a couple thoughts
1) IBM streams is certainly more mature, as it's been in development for a longer amount of time and storm is not even at release 1.0 yet. Though I am not familiar with SPL, It would also make sense that it's faster to implement as it is a higher level abstraction.
2) Operator fusion will allow more efficiency in passing data between steps in your flow, as localOrShuffleGrouping will still need to go over disruptor whereas operator fusion from what I understand basically passes the pointer directly. As fast as disruptor is (I've seen benchmarks of millions of messages passed / s), it won't be directly passing data to the next step (cost: a few instructions). The downside of this is your flow always needs to be created and compiled before you can execute it. Something like a rebalance will require a recompile of your stream. Building a topology dynamically (which is possible in storm, but not a feature that is really exposed out of the box) is possible in storm, but not in IBM streams.
3) they took 1 month to optimize storm but I suspect some of this work was unnecessary. Python? For a benchmark? Also, uniform message distribution by size feels like a premature optimization. I can understand that they would want to explore all avenues to account for a performance difference, but in many (most?) practical cases this would not be necessary. I can sympathize on other points. Tuning the message buffers of storm requires pretty specific understanding of the system. Also if you run out of heap and/or have to tune GC, then... yeah. Not fun. This would be true for any java app though.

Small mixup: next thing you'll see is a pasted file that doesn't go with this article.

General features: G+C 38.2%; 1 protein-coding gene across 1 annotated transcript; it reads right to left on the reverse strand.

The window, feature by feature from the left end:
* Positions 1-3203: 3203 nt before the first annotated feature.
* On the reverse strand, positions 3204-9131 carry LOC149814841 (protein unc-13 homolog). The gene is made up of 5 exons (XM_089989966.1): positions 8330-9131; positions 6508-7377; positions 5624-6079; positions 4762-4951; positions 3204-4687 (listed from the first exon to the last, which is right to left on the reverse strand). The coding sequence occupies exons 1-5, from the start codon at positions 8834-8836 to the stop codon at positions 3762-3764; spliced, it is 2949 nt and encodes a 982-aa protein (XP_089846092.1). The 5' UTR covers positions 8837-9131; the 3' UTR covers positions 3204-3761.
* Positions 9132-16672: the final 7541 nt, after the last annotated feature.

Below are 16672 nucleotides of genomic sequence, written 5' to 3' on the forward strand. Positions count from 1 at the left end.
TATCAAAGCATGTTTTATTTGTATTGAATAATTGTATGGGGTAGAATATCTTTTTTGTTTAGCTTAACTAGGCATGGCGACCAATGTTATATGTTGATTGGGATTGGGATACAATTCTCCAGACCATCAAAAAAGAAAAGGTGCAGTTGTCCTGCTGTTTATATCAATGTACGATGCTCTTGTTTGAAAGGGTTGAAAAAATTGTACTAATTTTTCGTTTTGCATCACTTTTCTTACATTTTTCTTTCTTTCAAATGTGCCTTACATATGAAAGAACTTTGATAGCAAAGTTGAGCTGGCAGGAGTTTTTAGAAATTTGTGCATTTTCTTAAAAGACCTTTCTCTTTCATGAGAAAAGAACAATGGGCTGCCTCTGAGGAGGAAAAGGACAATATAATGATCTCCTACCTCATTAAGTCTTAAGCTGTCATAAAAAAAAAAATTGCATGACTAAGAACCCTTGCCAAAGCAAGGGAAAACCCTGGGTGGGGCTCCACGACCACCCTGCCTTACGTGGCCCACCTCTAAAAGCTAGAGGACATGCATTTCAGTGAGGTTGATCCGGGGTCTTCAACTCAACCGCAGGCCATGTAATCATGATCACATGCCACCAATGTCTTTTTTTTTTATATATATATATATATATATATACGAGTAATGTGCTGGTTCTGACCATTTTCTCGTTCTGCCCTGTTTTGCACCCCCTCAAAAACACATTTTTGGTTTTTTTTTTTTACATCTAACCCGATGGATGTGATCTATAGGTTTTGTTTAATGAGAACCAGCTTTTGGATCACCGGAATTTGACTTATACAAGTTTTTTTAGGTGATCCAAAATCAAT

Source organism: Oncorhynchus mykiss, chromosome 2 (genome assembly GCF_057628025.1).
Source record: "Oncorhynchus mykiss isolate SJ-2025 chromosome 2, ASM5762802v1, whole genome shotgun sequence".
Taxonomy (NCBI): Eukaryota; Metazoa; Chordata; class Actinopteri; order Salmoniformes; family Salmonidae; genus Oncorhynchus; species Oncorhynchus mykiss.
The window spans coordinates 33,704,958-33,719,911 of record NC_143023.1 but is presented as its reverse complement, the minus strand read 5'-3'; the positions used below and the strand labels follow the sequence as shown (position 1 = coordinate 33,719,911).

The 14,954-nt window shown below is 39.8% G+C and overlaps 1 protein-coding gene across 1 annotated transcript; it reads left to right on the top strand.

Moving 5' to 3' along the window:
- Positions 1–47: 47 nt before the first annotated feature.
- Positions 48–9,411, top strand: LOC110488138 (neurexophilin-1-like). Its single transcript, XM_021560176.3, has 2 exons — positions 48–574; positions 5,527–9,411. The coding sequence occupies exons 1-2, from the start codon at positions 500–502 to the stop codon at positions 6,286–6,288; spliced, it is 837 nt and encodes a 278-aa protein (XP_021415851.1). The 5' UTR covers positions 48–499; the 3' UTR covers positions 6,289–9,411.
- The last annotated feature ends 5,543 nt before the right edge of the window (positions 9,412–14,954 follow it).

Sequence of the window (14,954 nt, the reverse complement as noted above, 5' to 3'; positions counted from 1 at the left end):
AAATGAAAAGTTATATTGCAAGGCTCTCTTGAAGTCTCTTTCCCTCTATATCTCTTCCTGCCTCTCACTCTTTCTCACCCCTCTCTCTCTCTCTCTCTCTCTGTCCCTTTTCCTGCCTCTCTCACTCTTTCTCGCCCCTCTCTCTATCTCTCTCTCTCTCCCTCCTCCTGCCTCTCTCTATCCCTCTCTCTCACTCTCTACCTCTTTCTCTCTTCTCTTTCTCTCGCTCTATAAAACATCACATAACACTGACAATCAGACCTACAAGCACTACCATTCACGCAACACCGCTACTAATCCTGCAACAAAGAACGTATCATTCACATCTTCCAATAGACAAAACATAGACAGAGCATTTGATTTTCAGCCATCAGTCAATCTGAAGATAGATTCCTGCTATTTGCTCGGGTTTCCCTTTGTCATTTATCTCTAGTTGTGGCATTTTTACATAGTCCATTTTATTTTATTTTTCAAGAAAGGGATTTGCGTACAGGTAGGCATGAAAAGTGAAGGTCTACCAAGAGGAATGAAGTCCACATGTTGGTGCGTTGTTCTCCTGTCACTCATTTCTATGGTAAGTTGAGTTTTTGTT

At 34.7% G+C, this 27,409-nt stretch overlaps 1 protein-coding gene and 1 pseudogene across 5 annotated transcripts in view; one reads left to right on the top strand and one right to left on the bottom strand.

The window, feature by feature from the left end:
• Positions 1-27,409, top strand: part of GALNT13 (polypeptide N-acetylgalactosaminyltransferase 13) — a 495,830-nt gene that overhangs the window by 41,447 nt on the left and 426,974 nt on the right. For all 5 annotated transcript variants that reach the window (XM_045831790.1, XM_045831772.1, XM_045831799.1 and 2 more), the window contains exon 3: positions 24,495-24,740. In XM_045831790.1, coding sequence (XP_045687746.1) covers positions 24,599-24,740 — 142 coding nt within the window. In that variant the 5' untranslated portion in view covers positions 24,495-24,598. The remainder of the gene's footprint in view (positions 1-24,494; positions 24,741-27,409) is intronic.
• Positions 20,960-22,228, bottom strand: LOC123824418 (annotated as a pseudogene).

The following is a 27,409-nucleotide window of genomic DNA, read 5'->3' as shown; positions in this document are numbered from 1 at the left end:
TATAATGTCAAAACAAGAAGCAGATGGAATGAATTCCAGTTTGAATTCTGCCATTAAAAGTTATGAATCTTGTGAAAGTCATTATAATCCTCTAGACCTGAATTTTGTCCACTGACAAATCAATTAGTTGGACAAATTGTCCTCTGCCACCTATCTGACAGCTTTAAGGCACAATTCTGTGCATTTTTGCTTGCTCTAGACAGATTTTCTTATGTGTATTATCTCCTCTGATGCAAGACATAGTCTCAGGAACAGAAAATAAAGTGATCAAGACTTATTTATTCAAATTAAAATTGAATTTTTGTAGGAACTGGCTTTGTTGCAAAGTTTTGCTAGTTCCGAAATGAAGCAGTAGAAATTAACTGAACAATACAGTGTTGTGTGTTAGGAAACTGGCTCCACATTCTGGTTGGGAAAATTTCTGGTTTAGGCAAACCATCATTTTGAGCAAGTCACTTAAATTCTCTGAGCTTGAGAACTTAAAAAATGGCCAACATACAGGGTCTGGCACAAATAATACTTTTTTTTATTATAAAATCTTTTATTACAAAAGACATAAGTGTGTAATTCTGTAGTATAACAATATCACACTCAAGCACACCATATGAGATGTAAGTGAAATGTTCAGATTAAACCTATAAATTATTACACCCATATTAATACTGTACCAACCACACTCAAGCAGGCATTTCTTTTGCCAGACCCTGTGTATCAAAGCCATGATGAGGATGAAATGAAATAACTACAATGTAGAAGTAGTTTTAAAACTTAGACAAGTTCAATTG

4) I'm not sure they really took language differences seriously enough. I've written certain algorithms in Java that (based on similar algorithms that I implemented separately in C++) I would suspect are close to an order of magnitude slower just because I ran them in Java. While I haven't dug into this deeply (for example by using an identical algorithm for both Java and C++), consider a HashMap indexed by a primitive type. In Java, these are separate objects stored in an array of references. In C++ these are stored sequentially in an array. C++ allows direct key access in the array (as opposed to going through the reference), and is also potentially much friendlier with the cache. Just because the JVM is healthy does not mean it's going to perform like C++ for all applications. I suppose you could then argue that for best performance Storm is more or less limited to the JVM, but I choose not to consider that point here for brevity. Note this is not to say that it's impossible to write fast code in Java (see previously mentioned disruptor). I would just argue that it's a good bit harder.
5) I'm not sure I buy their argument that application logic costs are unlikely to mask the differences in framework performance. This depends very heavily on your application. If you're hitting external data sources a lot (e.g. memcache or database) then that will certainly mask a good portion of the difference. Maybe part of this argument is a C++ vs Java difference, in which case I'm somewhat more inclined to agree.
6) From a business perspective, the question changes from "is it faster?" to "what does it cost to support the throughput that we need?" which is a very different question. In many cases storm performs well enough.